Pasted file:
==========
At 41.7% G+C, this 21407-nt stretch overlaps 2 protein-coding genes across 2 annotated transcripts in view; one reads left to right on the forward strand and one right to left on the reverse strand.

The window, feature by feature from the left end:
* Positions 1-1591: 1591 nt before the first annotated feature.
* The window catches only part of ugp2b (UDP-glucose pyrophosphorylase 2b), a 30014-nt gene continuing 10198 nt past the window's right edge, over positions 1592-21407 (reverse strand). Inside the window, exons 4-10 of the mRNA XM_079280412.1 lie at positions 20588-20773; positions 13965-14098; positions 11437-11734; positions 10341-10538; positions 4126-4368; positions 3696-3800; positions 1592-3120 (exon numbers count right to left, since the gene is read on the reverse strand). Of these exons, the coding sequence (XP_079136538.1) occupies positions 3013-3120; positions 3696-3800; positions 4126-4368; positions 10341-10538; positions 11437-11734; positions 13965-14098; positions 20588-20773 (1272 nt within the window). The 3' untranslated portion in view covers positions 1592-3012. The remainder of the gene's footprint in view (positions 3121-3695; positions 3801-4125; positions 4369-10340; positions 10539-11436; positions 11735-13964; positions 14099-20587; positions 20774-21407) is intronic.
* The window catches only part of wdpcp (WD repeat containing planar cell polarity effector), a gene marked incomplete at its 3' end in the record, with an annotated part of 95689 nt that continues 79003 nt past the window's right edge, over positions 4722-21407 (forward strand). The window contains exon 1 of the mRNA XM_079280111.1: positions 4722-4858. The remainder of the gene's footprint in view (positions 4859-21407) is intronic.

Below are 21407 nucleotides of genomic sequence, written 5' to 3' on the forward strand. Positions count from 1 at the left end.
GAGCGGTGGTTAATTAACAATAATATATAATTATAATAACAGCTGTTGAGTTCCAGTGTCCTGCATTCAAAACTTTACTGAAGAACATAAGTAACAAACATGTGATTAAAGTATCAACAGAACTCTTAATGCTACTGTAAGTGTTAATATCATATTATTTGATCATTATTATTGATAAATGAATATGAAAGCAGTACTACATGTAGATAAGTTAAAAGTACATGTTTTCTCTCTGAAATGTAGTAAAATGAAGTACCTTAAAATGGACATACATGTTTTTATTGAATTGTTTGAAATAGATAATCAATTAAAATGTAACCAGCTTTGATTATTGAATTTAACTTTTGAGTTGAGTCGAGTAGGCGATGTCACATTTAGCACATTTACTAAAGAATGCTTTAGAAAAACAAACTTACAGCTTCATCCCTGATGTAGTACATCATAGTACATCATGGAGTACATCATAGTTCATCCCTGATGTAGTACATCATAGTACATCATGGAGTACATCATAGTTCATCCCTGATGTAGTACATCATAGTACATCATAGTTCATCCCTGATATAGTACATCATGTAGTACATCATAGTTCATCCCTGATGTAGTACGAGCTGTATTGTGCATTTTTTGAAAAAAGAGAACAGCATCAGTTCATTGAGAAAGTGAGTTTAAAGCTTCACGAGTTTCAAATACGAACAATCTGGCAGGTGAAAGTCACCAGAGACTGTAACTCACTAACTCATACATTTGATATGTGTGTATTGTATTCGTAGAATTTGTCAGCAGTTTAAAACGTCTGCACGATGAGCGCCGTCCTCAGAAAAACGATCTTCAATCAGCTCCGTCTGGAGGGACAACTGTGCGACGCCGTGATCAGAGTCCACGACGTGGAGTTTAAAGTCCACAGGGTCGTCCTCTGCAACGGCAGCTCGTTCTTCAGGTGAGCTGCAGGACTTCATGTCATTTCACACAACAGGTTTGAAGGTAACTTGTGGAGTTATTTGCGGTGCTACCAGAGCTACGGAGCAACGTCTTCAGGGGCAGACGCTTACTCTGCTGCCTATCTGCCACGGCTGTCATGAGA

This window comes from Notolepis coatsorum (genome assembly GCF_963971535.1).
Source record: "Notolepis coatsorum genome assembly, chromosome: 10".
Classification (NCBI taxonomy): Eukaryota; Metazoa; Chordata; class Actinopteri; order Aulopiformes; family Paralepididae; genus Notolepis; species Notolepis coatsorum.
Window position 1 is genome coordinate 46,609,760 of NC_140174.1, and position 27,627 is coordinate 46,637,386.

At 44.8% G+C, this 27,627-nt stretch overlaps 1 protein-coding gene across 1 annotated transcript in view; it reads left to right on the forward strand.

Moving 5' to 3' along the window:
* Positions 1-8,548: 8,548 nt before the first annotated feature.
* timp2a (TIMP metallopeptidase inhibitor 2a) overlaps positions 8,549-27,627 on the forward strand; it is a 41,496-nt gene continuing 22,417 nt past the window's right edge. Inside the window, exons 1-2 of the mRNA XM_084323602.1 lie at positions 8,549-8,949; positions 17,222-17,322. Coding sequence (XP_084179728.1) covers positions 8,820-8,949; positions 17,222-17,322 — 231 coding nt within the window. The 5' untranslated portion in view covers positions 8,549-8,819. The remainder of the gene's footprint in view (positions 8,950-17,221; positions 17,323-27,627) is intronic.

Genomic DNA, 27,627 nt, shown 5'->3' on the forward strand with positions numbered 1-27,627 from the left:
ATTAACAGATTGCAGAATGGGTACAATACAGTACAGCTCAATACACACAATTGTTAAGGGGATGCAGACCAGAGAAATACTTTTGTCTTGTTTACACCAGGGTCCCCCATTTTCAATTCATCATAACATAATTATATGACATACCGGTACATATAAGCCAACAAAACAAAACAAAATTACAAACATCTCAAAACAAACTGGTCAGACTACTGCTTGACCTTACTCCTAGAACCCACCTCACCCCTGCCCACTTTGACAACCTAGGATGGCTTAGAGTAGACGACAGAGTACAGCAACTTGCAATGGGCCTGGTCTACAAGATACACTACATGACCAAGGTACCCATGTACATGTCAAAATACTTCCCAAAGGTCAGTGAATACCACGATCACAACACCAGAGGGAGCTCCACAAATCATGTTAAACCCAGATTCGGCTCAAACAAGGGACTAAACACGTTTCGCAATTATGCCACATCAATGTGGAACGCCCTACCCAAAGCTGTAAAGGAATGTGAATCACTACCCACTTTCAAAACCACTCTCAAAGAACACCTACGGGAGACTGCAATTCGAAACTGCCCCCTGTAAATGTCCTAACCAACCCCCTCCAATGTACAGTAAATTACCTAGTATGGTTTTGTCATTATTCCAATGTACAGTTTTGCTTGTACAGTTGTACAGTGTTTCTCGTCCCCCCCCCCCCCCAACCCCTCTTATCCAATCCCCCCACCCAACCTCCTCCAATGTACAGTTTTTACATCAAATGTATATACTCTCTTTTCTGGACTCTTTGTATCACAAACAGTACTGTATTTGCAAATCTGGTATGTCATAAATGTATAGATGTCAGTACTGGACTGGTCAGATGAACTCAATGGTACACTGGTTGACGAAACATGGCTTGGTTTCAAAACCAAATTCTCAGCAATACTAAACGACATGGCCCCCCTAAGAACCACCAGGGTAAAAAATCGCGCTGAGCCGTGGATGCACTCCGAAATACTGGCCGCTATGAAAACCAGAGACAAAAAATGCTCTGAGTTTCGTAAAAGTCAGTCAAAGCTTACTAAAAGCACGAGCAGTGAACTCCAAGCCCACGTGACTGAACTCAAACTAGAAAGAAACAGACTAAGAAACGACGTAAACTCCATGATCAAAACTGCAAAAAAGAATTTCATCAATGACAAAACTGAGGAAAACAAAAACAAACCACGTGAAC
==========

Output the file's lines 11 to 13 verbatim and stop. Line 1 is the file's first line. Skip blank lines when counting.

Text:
Window position 1 is genome coordinate 46,609,760 of NC_140174.1, and position 27,627 is coordinate 46,637,386.

At 44.8% G+C, this 27,627-nt stretch overlaps 1 protein-coding gene across 1 annotated transcript in view; it reads left to right on the forward strand.

Moving 5' to 3' along the window: